Nebraska Governor Dave Heineman and Attorney General Jon Bruning announced Monday a proposal to replace the state's "good time law" with earned time.
Under the current law, inmates sentenced by the judicial system to serve terms with the Nebraska Department of Correctional Services automatically have their sentenced reduced by half for their term of incarceration.
The “earned time” proposal requires inmates convicted of the most violent crimes to earn a reduction in their sentence. The proposed legislation would apply to inmates who commit the most violent crimes including murder, manslaughter, first degree assault, kidnapping, sexual assault, robbery, escape, assault of an officer, assault by a confined person, use of a deadly weapon to commit a felony, and similar offenses committed after the bill would become law.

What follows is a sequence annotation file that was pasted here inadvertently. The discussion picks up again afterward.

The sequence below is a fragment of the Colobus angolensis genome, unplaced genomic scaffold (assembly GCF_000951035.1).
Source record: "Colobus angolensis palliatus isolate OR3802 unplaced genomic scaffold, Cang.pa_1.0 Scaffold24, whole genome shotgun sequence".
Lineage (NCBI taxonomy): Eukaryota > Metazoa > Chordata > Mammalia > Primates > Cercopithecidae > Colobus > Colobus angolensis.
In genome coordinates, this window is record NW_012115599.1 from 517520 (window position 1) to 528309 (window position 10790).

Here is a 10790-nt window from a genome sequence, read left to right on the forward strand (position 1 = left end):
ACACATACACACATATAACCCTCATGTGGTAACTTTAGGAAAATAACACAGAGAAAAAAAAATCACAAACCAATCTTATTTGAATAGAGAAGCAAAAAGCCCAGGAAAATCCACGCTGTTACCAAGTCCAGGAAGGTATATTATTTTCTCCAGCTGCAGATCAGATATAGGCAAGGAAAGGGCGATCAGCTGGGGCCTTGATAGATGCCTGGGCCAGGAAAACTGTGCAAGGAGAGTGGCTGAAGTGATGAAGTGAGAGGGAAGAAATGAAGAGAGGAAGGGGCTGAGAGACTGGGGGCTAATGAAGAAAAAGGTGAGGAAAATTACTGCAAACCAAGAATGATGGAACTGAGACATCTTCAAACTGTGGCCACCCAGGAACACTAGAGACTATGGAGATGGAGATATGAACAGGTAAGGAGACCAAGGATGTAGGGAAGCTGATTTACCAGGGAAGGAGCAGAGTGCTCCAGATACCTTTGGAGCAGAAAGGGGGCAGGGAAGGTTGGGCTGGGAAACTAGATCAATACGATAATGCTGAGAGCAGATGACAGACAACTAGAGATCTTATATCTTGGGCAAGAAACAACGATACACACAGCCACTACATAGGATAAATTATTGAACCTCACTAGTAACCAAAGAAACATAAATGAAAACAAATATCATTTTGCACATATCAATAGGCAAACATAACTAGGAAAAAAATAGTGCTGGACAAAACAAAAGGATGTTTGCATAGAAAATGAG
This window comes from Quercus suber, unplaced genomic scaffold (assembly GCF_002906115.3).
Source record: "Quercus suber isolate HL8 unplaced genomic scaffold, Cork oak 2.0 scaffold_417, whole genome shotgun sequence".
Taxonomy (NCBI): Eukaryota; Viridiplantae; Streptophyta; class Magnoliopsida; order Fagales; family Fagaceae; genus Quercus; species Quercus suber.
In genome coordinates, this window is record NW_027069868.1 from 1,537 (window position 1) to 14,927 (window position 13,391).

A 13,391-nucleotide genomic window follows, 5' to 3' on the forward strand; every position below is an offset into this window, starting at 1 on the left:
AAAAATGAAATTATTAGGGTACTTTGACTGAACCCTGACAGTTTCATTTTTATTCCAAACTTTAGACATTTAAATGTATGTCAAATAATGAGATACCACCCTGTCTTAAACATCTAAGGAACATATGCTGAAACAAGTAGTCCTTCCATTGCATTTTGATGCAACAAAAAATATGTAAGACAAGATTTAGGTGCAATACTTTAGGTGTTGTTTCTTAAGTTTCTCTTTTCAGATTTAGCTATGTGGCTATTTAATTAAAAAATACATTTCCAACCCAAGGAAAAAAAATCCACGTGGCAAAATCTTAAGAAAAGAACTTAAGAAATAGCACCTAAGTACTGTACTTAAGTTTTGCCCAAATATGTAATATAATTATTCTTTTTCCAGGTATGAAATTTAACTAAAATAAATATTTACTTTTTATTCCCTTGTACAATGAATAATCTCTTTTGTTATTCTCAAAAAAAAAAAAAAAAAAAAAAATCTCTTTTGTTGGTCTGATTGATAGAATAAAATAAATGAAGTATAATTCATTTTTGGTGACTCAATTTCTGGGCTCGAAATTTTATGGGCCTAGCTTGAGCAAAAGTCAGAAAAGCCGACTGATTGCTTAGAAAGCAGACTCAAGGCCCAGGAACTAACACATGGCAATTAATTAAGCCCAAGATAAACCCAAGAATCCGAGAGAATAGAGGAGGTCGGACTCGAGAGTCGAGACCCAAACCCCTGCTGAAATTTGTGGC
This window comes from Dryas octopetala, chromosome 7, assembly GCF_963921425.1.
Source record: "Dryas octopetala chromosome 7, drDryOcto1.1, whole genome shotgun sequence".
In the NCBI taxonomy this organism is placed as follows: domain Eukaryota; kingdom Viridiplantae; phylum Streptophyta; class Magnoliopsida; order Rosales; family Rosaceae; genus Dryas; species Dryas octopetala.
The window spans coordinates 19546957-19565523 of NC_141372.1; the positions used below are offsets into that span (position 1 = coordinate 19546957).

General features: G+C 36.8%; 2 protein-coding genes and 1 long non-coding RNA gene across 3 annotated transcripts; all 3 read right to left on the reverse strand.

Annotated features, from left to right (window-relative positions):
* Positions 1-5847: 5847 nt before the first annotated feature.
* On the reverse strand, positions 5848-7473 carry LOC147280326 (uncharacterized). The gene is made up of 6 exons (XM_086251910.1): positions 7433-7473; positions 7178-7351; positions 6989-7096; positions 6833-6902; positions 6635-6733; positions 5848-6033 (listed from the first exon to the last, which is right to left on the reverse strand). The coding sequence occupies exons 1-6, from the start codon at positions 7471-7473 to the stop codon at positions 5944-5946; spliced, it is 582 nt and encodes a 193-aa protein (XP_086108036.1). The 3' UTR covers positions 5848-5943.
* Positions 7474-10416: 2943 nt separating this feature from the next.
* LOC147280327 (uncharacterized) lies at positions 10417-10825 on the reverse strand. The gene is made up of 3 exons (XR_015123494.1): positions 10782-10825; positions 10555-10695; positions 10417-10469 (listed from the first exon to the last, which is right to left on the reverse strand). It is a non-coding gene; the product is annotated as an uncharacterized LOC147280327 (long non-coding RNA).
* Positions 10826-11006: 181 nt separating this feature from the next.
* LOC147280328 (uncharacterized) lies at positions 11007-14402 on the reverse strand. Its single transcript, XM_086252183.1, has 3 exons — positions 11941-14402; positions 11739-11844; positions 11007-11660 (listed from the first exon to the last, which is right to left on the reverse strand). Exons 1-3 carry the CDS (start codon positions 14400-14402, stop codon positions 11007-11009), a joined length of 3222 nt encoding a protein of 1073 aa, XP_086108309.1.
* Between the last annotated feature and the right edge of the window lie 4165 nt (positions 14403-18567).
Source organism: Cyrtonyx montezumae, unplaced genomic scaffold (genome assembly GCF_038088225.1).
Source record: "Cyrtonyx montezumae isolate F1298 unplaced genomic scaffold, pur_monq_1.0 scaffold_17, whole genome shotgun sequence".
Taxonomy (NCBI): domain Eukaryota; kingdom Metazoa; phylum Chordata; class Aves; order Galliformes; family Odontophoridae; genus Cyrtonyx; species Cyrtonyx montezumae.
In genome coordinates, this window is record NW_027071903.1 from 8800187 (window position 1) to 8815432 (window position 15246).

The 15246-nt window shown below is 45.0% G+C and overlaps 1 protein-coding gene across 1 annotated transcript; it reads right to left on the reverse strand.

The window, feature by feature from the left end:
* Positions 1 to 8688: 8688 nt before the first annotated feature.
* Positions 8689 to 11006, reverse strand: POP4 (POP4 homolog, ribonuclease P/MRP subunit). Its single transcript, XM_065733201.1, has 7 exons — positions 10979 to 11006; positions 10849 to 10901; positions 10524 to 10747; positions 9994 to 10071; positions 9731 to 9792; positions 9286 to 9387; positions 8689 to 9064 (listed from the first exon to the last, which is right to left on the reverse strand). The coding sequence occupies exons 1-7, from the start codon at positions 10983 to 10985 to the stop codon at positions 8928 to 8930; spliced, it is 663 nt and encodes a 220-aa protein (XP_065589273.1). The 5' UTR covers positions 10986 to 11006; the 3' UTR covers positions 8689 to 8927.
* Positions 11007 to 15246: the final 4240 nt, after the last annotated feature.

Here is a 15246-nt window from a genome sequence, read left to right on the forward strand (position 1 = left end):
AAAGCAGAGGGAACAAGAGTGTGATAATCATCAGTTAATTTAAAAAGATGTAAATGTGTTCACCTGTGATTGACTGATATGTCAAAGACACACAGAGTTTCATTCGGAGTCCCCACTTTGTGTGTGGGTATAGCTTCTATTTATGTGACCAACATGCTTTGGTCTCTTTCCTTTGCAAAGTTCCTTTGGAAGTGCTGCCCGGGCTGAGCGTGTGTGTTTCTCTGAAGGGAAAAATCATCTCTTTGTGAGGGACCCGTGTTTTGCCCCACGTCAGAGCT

The legislation will be introduced during the current Legislative Session by State Senator Scott Lautenbaugh of Omaha.
In addition to changing the current law, Governor Heineman signed new rules for the Department of Correctional Services to administer the "good time" credit. The new rule allows for corrections officials to take away twice as much “good time” for misbehavior, including assaults on corrections officials and other prisoners. The new maximum penalty allows for up to two years, instead of one year, of “good time” loss for inmates.